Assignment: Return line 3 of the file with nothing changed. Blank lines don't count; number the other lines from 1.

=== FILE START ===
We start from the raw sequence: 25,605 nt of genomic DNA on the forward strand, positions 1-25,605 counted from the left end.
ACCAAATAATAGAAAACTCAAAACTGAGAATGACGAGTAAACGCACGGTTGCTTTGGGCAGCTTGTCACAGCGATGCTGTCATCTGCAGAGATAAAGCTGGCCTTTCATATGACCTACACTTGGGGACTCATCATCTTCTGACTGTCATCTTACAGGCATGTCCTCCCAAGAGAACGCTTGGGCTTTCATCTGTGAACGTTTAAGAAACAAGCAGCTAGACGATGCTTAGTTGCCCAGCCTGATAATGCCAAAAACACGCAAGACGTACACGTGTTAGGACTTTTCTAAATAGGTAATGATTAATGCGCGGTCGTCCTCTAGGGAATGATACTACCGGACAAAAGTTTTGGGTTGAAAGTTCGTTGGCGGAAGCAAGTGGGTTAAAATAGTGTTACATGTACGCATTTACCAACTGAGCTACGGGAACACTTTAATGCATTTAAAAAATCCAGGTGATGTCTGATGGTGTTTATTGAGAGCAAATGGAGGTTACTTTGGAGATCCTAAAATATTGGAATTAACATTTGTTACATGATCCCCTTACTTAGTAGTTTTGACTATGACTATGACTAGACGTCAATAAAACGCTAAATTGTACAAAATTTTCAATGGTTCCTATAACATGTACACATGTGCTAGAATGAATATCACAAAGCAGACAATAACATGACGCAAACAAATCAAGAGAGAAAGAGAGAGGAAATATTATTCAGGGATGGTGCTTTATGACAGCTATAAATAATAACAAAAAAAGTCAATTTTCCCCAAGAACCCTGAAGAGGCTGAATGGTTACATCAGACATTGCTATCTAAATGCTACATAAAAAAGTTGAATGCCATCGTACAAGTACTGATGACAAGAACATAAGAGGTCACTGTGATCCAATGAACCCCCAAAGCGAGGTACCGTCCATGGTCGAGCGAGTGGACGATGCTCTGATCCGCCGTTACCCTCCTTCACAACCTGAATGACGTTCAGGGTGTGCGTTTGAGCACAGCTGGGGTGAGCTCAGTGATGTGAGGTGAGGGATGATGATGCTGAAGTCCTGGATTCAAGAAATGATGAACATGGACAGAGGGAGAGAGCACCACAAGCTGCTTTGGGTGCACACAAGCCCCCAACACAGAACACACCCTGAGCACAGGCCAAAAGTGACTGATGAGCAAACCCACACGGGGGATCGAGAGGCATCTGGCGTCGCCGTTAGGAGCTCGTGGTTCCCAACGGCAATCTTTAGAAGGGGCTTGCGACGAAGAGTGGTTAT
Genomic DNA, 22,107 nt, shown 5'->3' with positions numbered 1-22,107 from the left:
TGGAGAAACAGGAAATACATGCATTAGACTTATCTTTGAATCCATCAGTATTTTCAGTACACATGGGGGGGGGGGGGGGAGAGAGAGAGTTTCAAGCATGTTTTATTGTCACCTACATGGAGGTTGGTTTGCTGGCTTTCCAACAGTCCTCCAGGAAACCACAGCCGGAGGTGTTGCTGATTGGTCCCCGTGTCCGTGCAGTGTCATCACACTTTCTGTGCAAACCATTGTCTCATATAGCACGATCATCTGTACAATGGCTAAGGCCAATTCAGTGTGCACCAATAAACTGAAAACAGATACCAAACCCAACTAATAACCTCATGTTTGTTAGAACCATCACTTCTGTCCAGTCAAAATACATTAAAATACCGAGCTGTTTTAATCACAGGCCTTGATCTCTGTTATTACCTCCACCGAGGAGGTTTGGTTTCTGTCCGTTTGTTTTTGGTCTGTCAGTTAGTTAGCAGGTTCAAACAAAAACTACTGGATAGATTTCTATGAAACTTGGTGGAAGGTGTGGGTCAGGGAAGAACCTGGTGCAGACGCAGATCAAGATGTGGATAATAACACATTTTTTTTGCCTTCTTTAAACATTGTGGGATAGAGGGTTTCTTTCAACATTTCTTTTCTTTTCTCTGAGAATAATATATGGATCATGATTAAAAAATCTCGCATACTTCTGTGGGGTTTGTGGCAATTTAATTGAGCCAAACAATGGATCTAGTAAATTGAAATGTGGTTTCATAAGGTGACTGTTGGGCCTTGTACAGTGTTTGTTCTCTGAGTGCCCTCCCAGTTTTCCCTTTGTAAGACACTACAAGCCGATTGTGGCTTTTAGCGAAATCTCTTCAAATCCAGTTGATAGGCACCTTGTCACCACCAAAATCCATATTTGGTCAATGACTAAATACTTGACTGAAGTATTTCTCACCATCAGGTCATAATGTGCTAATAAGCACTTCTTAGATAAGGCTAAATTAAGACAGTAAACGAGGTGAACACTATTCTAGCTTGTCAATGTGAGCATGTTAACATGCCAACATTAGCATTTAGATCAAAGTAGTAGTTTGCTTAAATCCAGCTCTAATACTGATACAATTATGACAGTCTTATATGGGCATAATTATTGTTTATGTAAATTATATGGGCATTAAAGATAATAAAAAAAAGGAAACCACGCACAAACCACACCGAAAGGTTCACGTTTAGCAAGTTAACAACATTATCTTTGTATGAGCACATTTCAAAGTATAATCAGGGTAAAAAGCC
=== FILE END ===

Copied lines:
Genomic DNA, 22,107 nt, shown 5'->3' with positions numbered 1-22,107 from the left: